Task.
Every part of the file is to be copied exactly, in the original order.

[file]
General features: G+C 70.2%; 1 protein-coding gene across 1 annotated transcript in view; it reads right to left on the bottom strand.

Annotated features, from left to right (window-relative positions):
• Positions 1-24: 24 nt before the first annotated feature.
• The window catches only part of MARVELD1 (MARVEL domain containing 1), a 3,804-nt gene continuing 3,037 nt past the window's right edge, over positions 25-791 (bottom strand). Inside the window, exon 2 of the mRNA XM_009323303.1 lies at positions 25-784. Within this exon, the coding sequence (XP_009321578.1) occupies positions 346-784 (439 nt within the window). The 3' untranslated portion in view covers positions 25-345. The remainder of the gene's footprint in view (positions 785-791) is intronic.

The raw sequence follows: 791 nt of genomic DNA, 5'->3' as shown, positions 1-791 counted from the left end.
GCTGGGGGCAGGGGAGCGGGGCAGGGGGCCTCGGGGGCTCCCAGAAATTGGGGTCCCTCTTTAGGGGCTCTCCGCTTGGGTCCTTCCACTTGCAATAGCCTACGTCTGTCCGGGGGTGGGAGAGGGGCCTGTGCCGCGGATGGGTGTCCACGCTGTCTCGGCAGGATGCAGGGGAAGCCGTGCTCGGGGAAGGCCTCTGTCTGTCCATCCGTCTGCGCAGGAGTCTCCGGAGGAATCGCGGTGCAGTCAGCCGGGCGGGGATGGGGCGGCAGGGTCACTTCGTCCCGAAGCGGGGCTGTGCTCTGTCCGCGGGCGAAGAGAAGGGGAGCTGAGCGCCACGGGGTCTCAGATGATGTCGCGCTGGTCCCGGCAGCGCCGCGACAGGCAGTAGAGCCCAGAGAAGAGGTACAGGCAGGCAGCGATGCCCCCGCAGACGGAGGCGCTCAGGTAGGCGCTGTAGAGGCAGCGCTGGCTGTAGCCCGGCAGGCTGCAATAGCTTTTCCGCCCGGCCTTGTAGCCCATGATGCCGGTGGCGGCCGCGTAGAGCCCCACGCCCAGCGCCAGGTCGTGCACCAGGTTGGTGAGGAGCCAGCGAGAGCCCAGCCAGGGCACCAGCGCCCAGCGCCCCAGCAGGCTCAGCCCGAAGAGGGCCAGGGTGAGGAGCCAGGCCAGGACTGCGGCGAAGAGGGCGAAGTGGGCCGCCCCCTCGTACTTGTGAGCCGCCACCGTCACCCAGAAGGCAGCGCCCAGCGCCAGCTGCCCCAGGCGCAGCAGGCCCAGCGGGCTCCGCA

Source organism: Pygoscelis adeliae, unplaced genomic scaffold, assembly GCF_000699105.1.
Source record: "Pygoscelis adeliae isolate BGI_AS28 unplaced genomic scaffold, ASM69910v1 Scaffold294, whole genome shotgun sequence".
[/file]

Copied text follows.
General features: G+C 70.2%; 1 protein-coding gene across 1 annotated transcript in view; it reads right to left on the bottom strand.

Annotated features, from left to right (window-relative positions):
• Positions 1-24: 24 nt before the first annotated feature.
• The window catches only part of MARVELD1 (MARVEL domain containing 1), a 3,804-nt gene continuing 3,037 nt past the window's right edge, over positions 25-791 (bottom strand). Inside the window, exon 2 of the mRNA XM_009323303.1 lies at positions 25-784. Within this exon, the coding sequence (XP_009321578.1) occupies positions 346-784 (439 nt within the window). The 3' untranslated portion in view covers positions 25-345. The remainder of the gene's footprint in view (positions 785-791) is intronic.

The raw sequence follows: 791 nt of genomic DNA, 5'->3' as shown, positions 1-791 counted from the left end.
GCTGGGGGCAGGGGAGCGGGGCAGGGGGCCTCGGGGGCTCCCAGAAATTGGGGTCCCTCTTTAGGGGCTCTCCGCTTGGGTCCTTCCACTTGCAATAGCCTACGTCTGTCCGGGGGTGGGAGAGGGGCCTGTGCCGCGGATGGGTGTCCACGCTGTCTCGGCAGGATGCAGGGGAAGCCGTGCTCGGGGAAGGCCTCTGTCTGTCCATCCGTCTGCGCAGGAGTCTCCGGAGGAATCGCGGTGCAGTCAGCCGGGCGGGGATGGGGCGGCAGGGTCACTTCGTCCCGAAGCGGGGCTGTGCTCTGTCCGCGGGCGAAGAGAAGGGGAGCTGAGCGCCACGGGGTCTCAGATGATGTCGCGCTGGTCCCGGCAGCGCCGCGACAGGCAGTAGAGCCCAGAGAAGAGGTACAGGCAGGCAGCGATGCCCCCGCAGACGGAGGCGCTCAGGTAGGCGCTGTAGAGGCAGCGCTGGCTGTAGCCCGGCAGGCTGCAATAGCTTTTCCGCCCGGCCTTGTAGCCCATGATGCCGGTGGCGGCCGCGTAGAGCCCCACGCCCAGCGCCAGGTCGTGCACCAGGTTGGTGAGGAGCCAGCGAGAGCCCAGCCAGGGCACCAGCGCCCAGCGCCCCAGCAGGCTCAGCCCGAAGAGGGCCAGGGTGAGGAGCCAGGCCAGGACTGCGGCGAAGAGGGCGAAGTGGGCCGCCCCCTCGTACTTGTGAGCCGCCACCGTCACCCAGAAGGCAGCGCCCAGCGCCAGCTGCCCCAGGCGCAGCAGGCCCAGCGGGCTCCGCA

Source organism: Pygoscelis adeliae, unplaced genomic scaffold, assembly GCF_000699105.1.
Source record: "Pygoscelis adeliae isolate BGI_AS28 unplaced genomic scaffold, ASM69910v1 Scaffold294, whole genome shotgun sequence".